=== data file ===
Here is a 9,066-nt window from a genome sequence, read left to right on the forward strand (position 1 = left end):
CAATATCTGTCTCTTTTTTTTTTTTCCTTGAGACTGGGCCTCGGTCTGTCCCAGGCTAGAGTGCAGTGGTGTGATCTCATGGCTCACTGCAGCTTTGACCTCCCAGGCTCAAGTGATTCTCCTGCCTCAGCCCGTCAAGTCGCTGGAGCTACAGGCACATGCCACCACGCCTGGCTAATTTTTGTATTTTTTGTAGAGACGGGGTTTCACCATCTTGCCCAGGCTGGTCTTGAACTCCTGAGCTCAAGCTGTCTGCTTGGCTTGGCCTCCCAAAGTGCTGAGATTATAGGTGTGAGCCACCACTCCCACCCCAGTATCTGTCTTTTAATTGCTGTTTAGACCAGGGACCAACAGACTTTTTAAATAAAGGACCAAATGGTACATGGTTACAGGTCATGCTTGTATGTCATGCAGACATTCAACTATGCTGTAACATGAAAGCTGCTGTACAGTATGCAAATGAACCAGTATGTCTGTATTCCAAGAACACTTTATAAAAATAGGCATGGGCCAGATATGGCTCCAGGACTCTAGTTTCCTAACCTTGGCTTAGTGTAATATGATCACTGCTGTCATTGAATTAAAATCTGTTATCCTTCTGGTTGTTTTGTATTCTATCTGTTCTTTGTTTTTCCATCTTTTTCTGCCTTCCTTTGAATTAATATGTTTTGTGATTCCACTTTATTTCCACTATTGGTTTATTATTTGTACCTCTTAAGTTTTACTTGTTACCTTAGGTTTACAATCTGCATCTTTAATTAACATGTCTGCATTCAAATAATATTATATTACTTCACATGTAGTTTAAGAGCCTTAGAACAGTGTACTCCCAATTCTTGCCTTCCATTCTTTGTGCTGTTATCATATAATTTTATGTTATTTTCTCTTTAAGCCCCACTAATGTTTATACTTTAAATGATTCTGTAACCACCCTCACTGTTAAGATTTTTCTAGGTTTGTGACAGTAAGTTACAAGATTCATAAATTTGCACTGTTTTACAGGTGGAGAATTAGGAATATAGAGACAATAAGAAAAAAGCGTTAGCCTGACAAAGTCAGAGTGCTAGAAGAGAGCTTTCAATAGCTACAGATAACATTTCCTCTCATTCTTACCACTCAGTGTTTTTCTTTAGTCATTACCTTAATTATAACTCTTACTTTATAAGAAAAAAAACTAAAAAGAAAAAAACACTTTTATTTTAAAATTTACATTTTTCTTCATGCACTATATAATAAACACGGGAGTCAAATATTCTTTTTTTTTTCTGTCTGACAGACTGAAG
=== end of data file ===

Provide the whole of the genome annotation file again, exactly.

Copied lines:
Here is a 9,066-nt window from a genome sequence, read left to right on the forward strand (position 1 = left end):
CAATATCTGTCTCTTTTTTTTTTTTCCTTGAGACTGGGCCTCGGTCTGTCCCAGGCTAGAGTGCAGTGGTGTGATCTCATGGCTCACTGCAGCTTTGACCTCCCAGGCTCAAGTGATTCTCCTGCCTCAGCCCGTCAAGTCGCTGGAGCTACAGGCACATGCCACCACGCCTGGCTAATTTTTGTATTTTTTGTAGAGACGGGGTTTCACCATCTTGCCCAGGCTGGTCTTGAACTCCTGAGCTCAAGCTGTCTGCTTGGCTTGGCCTCCCAAAGTGCTGAGATTATAGGTGTGAGCCACCACTCCCACCCCAGTATCTGTCTTTTAATTGCTGTTTAGACCAGGGACCAACAGACTTTTTAAATAAAGGACCAAATGGTACATGGTTACAGGTCATGCTTGTATGTCATGCAGACATTCAACTATGCTGTAACATGAAAGCTGCTGTACAGTATGCAAATGAACCAGTATGTCTGTATTCCAAGAACACTTTATAAAAATAGGCATGGGCCAGATATGGCTCCAGGACTCTAGTTTCCTAACCTTGGCTTAGTGTAATATGATCACTGCTGTCATTGAATTAAAATCTGTTATCCTTCTGGTTGTTTTGTATTCTATCTGTTCTTTGTTTTTCCATCTTTTTCTGCCTTCCTTTGAATTAATATGTTTTGTGATTCCACTTTATTTCCACTATTGGTTTATTATTTGTACCTCTTAAGTTTTACTTGTTACCTTAGGTTTACAATCTGCATCTTTAATTAACATGTCTGCATTCAAATAATATTATATTACTTCACATGTAGTTTAAGAGCCTTAGAACAGTGTACTCCCAATTCTTGCCTTCCATTCTTTGTGCTGTTATCATATAATTTTATGTTATTTTCTCTTTAAGCCCCACTAATGTTTATACTTTAAATGATTCTGTAACCACCCTCACTGTTAAGATTTTTCTAGGTTTGTGACAGTAAGTTACAAGATTCATAAATTTGCACTGTTTTACAGGTGGAGAATTAGGAATATAGAGACAATAAGAAAAAAGCGTTAGCCTGACAAAGTCAGAGTGCTAGAAGAGAGCTTTCAATAGCTACAGATAACATTTCCTCTCATTCTTACCACTCAGTGTTTTTCTTTAGTCATTACCTTAATTATAACTCTTACTTTATAAGAAAAAAAACTAAAAAGAAAAAAACACTTTTATTTTAAAATTTACATTTTTCTTCATGCACTATATAATAAACACGGGAGTCAAATATTCTTTTTTTTTTCTGTCTGACAGACTGAAG